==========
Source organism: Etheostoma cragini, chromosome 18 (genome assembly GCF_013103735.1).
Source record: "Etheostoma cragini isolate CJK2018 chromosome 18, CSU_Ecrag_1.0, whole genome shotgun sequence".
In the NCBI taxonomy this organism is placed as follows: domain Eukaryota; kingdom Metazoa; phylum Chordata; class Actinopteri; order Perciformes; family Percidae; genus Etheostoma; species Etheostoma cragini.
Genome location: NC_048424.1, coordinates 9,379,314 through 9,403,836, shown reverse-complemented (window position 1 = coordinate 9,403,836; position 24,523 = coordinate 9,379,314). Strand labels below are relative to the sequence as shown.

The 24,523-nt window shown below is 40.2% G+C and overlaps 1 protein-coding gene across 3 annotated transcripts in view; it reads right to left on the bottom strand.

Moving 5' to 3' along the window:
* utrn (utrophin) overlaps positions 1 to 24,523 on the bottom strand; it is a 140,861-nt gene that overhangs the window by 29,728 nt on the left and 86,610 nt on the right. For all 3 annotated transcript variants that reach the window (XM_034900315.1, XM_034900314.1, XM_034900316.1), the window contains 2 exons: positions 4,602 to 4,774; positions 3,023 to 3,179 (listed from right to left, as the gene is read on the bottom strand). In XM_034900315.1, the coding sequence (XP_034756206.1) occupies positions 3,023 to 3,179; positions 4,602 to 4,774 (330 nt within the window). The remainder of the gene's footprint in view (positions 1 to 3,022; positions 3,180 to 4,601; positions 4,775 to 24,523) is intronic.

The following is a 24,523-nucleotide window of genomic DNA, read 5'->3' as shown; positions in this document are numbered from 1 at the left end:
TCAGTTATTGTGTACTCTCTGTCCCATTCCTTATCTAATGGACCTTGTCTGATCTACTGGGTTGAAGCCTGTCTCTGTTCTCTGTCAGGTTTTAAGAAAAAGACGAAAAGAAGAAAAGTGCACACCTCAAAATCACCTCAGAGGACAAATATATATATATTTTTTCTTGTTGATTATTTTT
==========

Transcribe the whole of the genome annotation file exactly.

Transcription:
Source organism: Etheostoma cragini, chromosome 18 (genome assembly GCF_013103735.1).
Source record: "Etheostoma cragini isolate CJK2018 chromosome 18, CSU_Ecrag_1.0, whole genome shotgun sequence".
In the NCBI taxonomy this organism is placed as follows: domain Eukaryota; kingdom Metazoa; phylum Chordata; class Actinopteri; order Perciformes; family Percidae; genus Etheostoma; species Etheostoma cragini.
Genome location: NC_048424.1, coordinates 9,379,314 through 9,403,836, shown reverse-complemented (window position 1 = coordinate 9,403,836; position 24,523 = coordinate 9,379,314). Strand labels below are relative to the sequence as shown.

The 24,523-nt window shown below is 40.2% G+C and overlaps 1 protein-coding gene across 3 annotated transcripts in view; it reads right to left on the bottom strand.

Moving 5' to 3' along the window:
* utrn (utrophin) overlaps positions 1 to 24,523 on the bottom strand; it is a 140,861-nt gene that overhangs the window by 29,728 nt on the left and 86,610 nt on the right. For all 3 annotated transcript variants that reach the window (XM_034900315.1, XM_034900314.1, XM_034900316.1), the window contains 2 exons: positions 4,602 to 4,774; positions 3,023 to 3,179 (listed from right to left, as the gene is read on the bottom strand). In XM_034900315.1, the coding sequence (XP_034756206.1) occupies positions 3,023 to 3,179; positions 4,602 to 4,774 (330 nt within the window). The remainder of the gene's footprint in view (positions 1 to 3,022; positions 3,180 to 4,601; positions 4,775 to 24,523) is intronic.

The following is a 24,523-nucleotide window of genomic DNA, read 5'->3' as shown; positions in this document are numbered from 1 at the left end:
TCAGTTATTGTGTACTCTCTGTCCCATTCCTTATCTAATGGACCTTGTCTGATCTACTGGGTTGAAGCCTGTCTCTGTTCTCTGTCAGGTTTTAAGAAAAAGACGAAAAGAAGAAAAGTGCACACCTCAAAATCACCTCAGAGGACAAATATATATATATTTTTTCTTGTTGATTATTTTT